Growing old with grace and slowing down is one thing…

Seeing your dog in pain as a result of aging and arthritis is another!

Is Your Senior Dog “Just Slowing Down” or is he in Pain?

Most pet owners don’t recognize chronic pain for what it is. Instead, they believe their pet is “slowing down” or “just getting old”. However, “slowing down” may mean your dog is in pain and is having a hard time moving.

Dogs are very good at hiding their pain due to their survival instincts (it’s dangerous to let others know that you’re wounded) so you must keep an eye out for the signs of pain.

Other signs that your dog feels pain or discomfort include:

• Not as active as they used to be

• Reluctant to go on walks

• Interact less with other dogs and people in the home

• Some will eat less and loose weight

• Reluctance or difficulty going up and down stairs or in and out of vehicles

One of the causes of canine pain is arthritis. It’s very common too; did you know that one out of every five dogs suffer from arthritis? That is over 11 million dogs. Arthritis can affect dogs of any age or breed, but certain risk factors increase a dog’s susceptibility to the disease.

What are risk factors for arthritis?

First – genetics. Some dogs have a genetic predisposition to the disease and are far more likely to develop arthritis in their lifetime. Up to 70 percent of dogs in specific breeds, including Labrador Retrievers, Golden Retrievers and German Shepherds, will be affected by canine arthritis.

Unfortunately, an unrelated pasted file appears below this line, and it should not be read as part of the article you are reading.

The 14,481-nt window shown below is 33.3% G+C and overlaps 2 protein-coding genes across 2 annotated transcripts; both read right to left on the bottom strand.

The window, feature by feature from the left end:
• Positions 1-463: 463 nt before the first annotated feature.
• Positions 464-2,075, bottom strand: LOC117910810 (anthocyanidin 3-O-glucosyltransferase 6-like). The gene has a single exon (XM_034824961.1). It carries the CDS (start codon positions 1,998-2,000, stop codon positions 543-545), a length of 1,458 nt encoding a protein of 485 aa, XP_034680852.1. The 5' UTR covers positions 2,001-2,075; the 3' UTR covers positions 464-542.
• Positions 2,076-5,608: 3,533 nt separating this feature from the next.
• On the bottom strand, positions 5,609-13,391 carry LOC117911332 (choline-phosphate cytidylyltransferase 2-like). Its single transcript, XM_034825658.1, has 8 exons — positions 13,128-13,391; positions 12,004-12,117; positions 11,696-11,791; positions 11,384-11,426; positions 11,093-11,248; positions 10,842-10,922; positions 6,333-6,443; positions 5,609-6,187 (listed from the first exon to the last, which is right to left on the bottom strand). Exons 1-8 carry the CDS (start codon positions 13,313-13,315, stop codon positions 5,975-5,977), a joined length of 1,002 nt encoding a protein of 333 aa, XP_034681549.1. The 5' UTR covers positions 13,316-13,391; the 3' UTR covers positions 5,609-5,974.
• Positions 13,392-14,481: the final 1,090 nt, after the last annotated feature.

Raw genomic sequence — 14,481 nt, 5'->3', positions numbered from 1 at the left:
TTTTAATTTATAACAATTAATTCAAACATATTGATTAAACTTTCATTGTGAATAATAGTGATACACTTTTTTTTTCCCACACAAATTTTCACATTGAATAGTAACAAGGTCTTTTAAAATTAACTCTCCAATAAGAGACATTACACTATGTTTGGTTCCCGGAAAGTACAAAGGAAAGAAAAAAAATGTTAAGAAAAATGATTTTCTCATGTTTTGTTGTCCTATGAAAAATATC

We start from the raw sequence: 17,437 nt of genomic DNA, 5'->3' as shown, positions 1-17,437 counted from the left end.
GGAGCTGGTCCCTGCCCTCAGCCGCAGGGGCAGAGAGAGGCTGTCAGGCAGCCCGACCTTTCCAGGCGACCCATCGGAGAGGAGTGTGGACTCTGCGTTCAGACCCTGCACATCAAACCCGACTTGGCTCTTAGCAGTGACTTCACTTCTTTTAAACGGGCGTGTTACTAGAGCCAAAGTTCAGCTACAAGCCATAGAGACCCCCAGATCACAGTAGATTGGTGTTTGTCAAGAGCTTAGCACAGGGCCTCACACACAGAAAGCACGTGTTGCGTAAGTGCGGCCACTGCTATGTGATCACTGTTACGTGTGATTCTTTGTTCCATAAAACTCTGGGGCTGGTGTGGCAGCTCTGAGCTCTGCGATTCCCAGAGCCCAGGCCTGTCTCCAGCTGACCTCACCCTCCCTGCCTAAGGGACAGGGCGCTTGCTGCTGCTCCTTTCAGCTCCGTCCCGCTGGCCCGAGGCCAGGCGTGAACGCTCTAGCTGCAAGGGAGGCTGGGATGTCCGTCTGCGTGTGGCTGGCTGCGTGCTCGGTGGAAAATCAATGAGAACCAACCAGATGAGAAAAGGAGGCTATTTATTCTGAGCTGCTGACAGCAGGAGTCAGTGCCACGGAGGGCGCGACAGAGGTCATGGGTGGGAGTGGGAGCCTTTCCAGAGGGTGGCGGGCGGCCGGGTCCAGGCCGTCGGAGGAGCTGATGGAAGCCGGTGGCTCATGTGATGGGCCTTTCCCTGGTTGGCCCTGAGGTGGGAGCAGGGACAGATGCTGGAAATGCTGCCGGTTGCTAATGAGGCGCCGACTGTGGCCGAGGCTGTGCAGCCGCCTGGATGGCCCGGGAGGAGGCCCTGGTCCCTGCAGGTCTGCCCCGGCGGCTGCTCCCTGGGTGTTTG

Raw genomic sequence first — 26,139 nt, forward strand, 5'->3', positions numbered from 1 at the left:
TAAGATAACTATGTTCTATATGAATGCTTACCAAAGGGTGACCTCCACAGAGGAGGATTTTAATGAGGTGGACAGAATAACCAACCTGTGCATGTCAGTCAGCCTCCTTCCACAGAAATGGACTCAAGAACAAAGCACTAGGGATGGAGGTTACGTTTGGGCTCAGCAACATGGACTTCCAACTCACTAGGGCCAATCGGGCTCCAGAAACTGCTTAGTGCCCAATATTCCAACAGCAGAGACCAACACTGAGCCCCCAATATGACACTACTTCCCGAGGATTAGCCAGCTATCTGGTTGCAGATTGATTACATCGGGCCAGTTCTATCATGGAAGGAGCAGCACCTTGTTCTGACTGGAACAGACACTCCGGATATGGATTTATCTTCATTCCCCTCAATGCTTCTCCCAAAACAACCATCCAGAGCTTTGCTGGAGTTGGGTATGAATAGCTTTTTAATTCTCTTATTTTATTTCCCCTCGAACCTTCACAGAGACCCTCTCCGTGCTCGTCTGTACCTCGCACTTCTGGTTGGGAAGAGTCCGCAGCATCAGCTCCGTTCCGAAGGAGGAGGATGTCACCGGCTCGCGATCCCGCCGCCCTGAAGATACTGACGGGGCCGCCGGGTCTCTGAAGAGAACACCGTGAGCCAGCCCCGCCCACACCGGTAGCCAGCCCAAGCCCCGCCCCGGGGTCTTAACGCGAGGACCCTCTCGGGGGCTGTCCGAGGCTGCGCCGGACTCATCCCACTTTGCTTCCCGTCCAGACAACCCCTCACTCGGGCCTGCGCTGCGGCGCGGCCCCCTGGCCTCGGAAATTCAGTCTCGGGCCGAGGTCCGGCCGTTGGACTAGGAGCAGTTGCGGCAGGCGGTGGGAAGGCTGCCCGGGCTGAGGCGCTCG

Another risk factor is obesity. Studies show that obese dogs are likely to develop osteoarthritis three years earlier, on average, than lean dogs. The more weight that a dog carries on their body, the more stress placed on their bones and joints. If your dog is overweight, speak to your vet about a diet.

If you believe your dog is in pain, contact us immediately. If arthritis is diagnosed, the disease can be treated with diet, exercise, pain control medications and dietary supplements. In addition, the Animal Hospital of Polaris offers a Laser Therapy treatment that has proven successful in reducing pain, alleviating inflammation and increasing mobility.

Contact us today at (614) 888-4050 to schedule an appointment and discuss your pet’s health with your veterinarian.


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